Annapurna trekking is regarded as a paradise for trekkers. No place in the world compares with the natural and cultural diversity and beauty of the Annapurna Region. The Annapurna Massif stands like an icy, 40km-long wall to the north of Pokhara in the central Nepal. Nine peaks, of over 7000 meters, project from the massif, the tallest being Annapurna I, 8091m.
It’s a region of stunning diversity, ranging from the dripping, subtropical, bamboo jungles of the south to the dry, barren, windswept deserts of the north. As the elevation increases, mud houses surrounded by terraced fields are replaced by stone houses and pasture land. Mixed caste Hindus inhabit the south, whereas the hill tribes in the north are mainly Tibetan-Buddhist.
The Annapurna region is bordered by the Kali Gandaki River to the west, the Marshyangdi valley to the east. To the south is the Pokhara Valley, while to the north, the trans-Himalayan range marks the Nepal-Tibet border.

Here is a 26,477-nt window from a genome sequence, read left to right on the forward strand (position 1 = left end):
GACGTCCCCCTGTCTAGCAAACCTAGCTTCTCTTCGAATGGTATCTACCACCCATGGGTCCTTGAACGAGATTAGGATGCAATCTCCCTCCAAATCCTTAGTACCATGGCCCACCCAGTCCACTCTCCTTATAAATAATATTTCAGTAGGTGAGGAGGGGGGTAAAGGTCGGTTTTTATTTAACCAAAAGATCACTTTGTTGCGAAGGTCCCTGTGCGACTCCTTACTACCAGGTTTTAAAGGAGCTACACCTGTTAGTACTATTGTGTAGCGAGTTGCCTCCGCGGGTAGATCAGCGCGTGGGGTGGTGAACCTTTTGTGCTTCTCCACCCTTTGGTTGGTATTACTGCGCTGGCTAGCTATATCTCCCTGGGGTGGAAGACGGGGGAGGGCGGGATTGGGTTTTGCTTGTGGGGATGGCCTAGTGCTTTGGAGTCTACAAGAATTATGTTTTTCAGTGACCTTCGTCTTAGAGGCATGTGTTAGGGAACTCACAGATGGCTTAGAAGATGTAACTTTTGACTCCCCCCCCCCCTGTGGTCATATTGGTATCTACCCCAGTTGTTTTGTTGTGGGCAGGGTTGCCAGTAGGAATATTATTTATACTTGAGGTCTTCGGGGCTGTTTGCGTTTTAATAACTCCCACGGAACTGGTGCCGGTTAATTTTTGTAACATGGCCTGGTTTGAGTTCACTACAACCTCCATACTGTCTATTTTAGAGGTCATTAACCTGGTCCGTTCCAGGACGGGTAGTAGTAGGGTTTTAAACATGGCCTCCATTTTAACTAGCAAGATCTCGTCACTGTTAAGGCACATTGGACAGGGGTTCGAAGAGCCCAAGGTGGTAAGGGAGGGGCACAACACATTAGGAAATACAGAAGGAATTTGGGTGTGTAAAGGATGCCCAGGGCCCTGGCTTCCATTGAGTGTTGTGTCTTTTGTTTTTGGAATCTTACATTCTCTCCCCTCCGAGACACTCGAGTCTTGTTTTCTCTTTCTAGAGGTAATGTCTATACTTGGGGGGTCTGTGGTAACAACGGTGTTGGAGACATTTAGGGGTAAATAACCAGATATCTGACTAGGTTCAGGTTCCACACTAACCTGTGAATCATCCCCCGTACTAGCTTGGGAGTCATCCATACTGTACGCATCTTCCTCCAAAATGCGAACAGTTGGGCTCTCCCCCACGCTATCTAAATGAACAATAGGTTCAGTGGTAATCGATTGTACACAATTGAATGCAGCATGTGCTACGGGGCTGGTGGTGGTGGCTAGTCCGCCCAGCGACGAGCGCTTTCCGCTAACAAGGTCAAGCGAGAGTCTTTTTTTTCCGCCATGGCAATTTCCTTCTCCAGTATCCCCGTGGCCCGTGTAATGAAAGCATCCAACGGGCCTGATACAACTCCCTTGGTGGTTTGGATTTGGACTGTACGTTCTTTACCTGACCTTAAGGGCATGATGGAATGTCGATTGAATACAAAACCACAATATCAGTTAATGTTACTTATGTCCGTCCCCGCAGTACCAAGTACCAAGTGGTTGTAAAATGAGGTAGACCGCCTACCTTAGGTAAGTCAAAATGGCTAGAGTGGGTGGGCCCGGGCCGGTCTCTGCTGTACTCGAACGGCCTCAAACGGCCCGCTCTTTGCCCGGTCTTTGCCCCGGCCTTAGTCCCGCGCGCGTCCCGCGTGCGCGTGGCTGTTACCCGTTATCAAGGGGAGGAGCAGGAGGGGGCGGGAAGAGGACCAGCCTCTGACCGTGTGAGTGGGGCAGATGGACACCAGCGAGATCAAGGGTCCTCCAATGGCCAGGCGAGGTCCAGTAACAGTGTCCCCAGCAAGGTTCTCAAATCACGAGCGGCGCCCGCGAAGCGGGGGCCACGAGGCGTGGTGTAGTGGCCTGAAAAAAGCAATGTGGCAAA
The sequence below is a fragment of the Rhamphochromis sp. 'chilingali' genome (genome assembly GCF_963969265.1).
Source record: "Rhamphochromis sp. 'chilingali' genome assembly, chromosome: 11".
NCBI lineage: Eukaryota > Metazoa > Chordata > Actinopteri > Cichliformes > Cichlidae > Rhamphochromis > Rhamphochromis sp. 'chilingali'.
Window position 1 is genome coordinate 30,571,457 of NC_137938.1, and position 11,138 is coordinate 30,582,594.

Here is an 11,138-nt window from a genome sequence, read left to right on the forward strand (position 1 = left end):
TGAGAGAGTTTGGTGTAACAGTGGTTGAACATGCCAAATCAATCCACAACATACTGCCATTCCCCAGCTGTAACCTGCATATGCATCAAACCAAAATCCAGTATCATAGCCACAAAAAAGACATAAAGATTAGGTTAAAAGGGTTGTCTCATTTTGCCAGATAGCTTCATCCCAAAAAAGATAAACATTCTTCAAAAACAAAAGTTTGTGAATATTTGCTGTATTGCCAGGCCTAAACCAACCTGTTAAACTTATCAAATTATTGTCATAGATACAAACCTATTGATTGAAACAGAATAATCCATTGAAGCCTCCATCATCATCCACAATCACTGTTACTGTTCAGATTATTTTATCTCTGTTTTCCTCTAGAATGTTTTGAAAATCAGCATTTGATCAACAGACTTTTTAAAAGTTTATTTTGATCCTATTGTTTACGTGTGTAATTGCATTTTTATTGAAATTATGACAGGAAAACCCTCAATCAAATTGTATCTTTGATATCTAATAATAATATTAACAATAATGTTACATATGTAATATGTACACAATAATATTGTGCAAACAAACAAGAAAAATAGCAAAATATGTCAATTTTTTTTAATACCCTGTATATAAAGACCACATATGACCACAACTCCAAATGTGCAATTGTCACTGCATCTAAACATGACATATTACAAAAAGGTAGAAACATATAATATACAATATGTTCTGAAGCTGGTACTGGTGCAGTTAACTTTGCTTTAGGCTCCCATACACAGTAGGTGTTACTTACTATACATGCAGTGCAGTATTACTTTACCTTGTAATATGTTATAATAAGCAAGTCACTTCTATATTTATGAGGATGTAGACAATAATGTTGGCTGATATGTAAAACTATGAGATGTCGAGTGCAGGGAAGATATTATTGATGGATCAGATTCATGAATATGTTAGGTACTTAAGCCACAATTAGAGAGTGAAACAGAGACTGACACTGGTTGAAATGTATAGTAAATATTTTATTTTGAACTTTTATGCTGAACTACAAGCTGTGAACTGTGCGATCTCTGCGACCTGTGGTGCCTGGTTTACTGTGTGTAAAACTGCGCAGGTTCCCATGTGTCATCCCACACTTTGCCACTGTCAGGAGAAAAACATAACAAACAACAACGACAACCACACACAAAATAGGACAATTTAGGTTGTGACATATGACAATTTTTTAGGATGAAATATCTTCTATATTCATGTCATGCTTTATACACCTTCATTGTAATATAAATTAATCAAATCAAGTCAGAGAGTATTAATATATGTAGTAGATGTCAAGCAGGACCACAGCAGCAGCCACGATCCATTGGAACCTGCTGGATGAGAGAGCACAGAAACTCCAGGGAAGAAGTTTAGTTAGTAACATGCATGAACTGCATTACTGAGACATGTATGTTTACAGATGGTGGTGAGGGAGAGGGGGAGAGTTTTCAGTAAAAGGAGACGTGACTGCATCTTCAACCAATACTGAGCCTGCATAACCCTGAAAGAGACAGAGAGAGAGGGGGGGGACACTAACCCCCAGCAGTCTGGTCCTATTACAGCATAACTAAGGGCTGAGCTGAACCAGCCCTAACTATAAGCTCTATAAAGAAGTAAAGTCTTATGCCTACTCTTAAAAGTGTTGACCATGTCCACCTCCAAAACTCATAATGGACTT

The two main trails into the region follow the two river valleys; one leads up the Kali Gandaki to Jomsom and Muktinath, and the other follows the Marsyangdi Valley to Manang. These trails are connected by an east-west trail in the north which crosses the high pass, Thorung La. Join these trails, and you have the popular Annapurna Circuit Trek.
Treks in the Annapurna Region are relatively accessible with easy transportation to trailheads close to Pokhara. Spectacular mountain views begin within a day’s walk, which means, short treks in the region are also an option. The magnificent scenery includes endless views of mountain such as Fish Tail, Annapurna, Nilgiri, Gangapurna and Lamjung Himal.
Pokhara is a good place to start a trek and a relaxing place to end one. Besides the comfortable hotels and restaurants around lakeside, there are souvenir shops and shops that rent or sell trekking equipment.
Annapurna Conservation Area Project (ACAP) is a government organization to promote sustainable tourism in the region. The popular trekking routes are well facilitated with comfortable guesthouses. Thanks to ACAP there are water filters, eliminating the waste from bottled water. Solar heating and gas cooking have replaced wood fires and reduced the rate of deforestation.